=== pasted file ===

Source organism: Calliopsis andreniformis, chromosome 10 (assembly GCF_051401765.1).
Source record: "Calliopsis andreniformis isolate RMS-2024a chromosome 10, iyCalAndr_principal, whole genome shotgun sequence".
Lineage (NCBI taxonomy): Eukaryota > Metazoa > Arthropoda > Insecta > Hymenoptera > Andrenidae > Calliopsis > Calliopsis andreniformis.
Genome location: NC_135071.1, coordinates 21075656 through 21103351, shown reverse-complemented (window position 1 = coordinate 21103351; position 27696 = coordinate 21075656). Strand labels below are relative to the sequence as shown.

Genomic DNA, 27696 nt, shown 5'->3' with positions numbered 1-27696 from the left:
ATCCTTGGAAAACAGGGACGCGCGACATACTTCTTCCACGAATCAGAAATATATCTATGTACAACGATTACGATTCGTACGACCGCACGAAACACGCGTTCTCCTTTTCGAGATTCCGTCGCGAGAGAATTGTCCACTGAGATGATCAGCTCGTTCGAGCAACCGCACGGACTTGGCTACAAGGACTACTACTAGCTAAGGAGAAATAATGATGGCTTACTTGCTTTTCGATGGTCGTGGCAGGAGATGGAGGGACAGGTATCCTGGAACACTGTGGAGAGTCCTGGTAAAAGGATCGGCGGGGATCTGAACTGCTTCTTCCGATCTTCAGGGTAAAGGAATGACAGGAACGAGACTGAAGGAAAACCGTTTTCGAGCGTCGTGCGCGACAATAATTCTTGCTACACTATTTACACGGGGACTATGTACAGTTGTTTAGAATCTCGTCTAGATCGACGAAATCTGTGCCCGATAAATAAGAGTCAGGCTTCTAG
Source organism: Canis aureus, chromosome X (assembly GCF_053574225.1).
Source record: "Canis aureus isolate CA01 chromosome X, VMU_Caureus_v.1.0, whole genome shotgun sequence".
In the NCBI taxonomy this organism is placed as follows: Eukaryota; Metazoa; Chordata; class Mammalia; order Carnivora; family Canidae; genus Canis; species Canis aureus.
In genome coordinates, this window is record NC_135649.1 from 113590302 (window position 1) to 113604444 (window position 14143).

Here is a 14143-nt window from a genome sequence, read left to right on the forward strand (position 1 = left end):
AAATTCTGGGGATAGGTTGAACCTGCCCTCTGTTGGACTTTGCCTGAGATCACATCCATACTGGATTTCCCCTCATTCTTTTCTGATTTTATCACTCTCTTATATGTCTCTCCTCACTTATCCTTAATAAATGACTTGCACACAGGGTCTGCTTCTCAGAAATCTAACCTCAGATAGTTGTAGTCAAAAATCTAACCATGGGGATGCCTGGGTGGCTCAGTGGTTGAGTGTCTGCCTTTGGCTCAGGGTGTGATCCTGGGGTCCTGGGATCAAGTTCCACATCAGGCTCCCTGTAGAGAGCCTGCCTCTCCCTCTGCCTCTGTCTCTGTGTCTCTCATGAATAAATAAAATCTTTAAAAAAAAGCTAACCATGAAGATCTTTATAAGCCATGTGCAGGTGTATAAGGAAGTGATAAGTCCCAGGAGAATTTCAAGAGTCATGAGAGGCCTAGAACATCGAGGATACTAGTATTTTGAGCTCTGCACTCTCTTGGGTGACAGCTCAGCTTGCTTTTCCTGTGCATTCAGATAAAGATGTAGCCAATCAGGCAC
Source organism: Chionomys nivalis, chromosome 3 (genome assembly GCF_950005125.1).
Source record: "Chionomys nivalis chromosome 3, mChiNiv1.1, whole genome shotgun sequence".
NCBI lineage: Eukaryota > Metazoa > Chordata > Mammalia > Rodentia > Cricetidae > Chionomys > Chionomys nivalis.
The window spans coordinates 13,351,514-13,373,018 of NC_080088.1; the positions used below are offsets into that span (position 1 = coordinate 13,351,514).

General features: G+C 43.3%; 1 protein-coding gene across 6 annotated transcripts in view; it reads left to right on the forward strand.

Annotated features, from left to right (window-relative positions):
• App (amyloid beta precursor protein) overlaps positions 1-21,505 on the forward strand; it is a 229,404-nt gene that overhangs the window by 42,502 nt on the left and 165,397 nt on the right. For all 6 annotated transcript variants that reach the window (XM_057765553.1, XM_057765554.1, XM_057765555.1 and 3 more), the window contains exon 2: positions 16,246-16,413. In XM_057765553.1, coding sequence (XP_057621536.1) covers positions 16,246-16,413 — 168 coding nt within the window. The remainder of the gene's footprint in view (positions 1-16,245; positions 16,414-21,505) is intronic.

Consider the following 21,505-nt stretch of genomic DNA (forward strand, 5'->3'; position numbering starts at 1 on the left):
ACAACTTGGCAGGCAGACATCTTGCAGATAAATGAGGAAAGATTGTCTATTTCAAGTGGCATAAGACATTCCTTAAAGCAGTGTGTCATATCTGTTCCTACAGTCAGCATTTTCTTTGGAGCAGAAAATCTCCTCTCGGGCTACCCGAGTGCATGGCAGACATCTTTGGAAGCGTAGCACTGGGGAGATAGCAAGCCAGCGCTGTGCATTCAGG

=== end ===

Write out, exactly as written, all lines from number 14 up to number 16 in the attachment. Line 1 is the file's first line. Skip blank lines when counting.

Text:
Source record: "Chionomys nivalis chromosome 3, mChiNiv1.1, whole genome shotgun sequence".
NCBI lineage: Eukaryota > Metazoa > Chordata > Mammalia > Rodentia > Cricetidae > Chionomys > Chionomys nivalis.
The window spans coordinates 13,351,514-13,373,018 of NC_080088.1; the positions used below are offsets into that span (position 1 = coordinate 13,351,514).